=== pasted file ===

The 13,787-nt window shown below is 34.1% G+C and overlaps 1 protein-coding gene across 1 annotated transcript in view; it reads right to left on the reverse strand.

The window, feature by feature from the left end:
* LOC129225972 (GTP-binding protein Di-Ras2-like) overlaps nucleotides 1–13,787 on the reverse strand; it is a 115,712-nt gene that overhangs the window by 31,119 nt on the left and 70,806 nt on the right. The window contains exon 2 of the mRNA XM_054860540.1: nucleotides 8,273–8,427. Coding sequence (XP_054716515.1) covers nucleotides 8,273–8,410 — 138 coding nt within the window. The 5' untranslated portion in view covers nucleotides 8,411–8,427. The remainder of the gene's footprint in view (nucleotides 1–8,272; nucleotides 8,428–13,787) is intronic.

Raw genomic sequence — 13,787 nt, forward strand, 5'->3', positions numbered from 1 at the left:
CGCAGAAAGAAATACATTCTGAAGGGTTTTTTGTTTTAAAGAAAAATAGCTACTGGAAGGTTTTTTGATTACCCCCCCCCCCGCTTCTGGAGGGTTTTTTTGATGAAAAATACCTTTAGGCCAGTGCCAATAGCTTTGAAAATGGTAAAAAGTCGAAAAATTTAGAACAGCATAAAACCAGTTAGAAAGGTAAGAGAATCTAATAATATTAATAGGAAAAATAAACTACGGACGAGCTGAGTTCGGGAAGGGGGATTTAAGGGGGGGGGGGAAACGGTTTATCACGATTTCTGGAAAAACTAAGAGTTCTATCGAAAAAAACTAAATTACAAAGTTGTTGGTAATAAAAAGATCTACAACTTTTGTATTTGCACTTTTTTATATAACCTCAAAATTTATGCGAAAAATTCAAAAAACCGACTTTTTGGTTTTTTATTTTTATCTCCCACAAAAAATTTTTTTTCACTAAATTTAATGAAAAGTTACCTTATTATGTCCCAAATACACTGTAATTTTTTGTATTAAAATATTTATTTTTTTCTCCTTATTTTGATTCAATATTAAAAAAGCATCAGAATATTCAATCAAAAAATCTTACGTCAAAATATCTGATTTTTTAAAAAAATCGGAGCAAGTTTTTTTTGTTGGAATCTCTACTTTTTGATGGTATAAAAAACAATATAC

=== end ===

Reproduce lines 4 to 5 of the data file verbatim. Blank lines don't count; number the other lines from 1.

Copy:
Raw genomic sequence — 13,787 nt, forward strand, 5'->3', positions numbered from 1 at the left:
CGCAGAAAGAAATACATTCTGAAGGGTTTTTTGTTTTAAAGAAAAATAGCTACTGGAAGGTTTTTTGATTACCCCCCCCCCCGCTTCTGGAGGGTTTTTTTGATGAAAAATACCTTTAGGCCAGTGCCAATAGCTTTGAAAATGGTAAAAAGTCGAAAAATTTAGAACAGCATAAAACCAGTTAGAAAGGTAAGAGAATCTAATAATATTAATAGGAAAAATAAACTACGGACGAGCTGAGTTCGGGAAGGGGGATTTAAGGGGGGGGGGGAAACGGTTTATCACGATTTCTGGAAAAACTAAGAGTTCTATCGAAAAAAACTAAATTACAAAGTTGTTGGTAATAAAAAGATCTACAACTTTTGTATTTGCACTTTTTTATATAACCTCAAAATTTATGCGAAAAATTCAAAAAACCGACTTTTTGGTTTTTTATTTTTATCTCCCACAAAAAATTTTTTTTCACTAAATTTAATGAAAAGTTACCTTATTATGTCCCAAATACACTGTAATTTTTTGTATTAAAATATTTATTTTTTTCTCCTTATTTTGATTCAATATTAAAAAAGCATCAGAATATTCAATCAAAAAATCTTACGTCAAAATATCTGATTTTTTAAAAAAATCGGAGCAAGTTTTTTTTGTTGGAATCTCTACTTTTTGATGGTATAAAAAACAATATAC